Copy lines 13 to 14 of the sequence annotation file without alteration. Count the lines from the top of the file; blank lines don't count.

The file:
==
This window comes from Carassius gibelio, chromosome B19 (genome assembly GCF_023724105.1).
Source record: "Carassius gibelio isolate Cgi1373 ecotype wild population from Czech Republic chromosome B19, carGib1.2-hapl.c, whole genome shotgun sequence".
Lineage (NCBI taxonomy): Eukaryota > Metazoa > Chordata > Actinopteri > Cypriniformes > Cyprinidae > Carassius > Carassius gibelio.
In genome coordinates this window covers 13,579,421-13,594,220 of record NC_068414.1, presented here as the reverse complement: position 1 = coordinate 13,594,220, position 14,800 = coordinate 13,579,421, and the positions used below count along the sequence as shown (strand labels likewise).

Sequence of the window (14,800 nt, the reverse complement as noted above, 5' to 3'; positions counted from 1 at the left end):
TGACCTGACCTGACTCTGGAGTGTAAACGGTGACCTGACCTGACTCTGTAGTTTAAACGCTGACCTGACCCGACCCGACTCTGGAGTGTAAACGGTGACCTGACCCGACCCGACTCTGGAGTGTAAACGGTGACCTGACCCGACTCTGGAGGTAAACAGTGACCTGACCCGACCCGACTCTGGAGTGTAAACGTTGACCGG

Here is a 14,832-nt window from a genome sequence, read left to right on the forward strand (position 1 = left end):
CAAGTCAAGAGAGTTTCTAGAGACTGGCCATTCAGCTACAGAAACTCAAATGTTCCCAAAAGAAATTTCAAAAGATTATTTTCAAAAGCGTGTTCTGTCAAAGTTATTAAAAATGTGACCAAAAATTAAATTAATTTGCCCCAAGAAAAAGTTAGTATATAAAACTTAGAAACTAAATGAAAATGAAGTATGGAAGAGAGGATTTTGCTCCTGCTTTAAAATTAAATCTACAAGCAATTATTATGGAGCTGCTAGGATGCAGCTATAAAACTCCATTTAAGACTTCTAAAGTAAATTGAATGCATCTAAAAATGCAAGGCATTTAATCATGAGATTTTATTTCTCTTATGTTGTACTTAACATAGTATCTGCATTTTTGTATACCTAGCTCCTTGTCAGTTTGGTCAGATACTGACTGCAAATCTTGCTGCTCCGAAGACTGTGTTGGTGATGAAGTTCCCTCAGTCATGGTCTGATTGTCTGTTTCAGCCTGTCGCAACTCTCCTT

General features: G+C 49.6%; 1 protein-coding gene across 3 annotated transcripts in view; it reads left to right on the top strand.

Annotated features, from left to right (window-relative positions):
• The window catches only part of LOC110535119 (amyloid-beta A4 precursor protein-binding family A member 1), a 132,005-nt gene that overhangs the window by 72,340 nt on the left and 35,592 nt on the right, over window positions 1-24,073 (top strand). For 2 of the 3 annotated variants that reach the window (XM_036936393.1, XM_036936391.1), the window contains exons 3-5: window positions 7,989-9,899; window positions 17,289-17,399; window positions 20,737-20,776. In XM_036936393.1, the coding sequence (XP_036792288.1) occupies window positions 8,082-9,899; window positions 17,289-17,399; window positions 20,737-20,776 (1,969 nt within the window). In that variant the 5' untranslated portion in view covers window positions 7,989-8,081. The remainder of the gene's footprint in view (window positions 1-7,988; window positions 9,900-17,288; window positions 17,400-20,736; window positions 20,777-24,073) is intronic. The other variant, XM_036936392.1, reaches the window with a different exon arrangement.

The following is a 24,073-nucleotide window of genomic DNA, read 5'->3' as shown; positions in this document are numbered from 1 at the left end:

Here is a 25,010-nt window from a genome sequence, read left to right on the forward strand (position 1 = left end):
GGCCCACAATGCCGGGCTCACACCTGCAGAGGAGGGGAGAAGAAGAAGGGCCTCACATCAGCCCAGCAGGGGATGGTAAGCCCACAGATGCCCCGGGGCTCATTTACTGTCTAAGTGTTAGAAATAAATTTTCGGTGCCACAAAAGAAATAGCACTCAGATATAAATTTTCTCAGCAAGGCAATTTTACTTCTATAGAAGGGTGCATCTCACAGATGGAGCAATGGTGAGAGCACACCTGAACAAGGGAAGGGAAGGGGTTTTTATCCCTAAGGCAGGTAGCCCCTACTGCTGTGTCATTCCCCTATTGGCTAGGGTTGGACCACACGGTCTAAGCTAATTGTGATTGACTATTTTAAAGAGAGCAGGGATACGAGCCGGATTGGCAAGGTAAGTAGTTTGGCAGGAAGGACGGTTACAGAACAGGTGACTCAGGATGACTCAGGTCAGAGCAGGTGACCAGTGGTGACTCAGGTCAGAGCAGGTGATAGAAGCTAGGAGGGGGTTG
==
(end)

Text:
Here is a 25,010-nt window from a genome sequence, read left to right on the forward strand (position 1 = left end):
GGCCCACAATGCCGGGCTCACACCTGCAGAGGAGGGGAGAAGAAGAAGGGCCTCACATCAGCCCAGCAGGGGATGGTAAGCCCACAGATGCCCCGGGGCTCATTTACTGTCTAAGTGTTAGAAATAAATTTTCGGTGCCACAAAAGAAATAGCACTCAGATATAAATTTTCTCAGCAAGGCAATTTTACTTCTATAGAAGGGTGCATCTCACAGATGGAGCAATGGTGAGAGCACACCTGAACAAGGGAAGGGAAGGGGTTTTTATCCCTAAGGCAGGTAGCCCCTACTGCTGTGTCATTCCCCTATTGGCTAGGGTTGGACCACACGGTCTAAGCTAATTGTGATTGACTATTTTAAAGAGAGCAGGGATACGAGCCGGATTGGCAAGGTAAGTAGTTTGGCAGGAAGGACGGTTACAGAACAGGTGACTCAGGATGACTCAGGTCAGAGCAGGTGACCAGTGGTGACTCAGGTCAGAGCAGGTGATAGAAGCTAGGAGGGGGTTG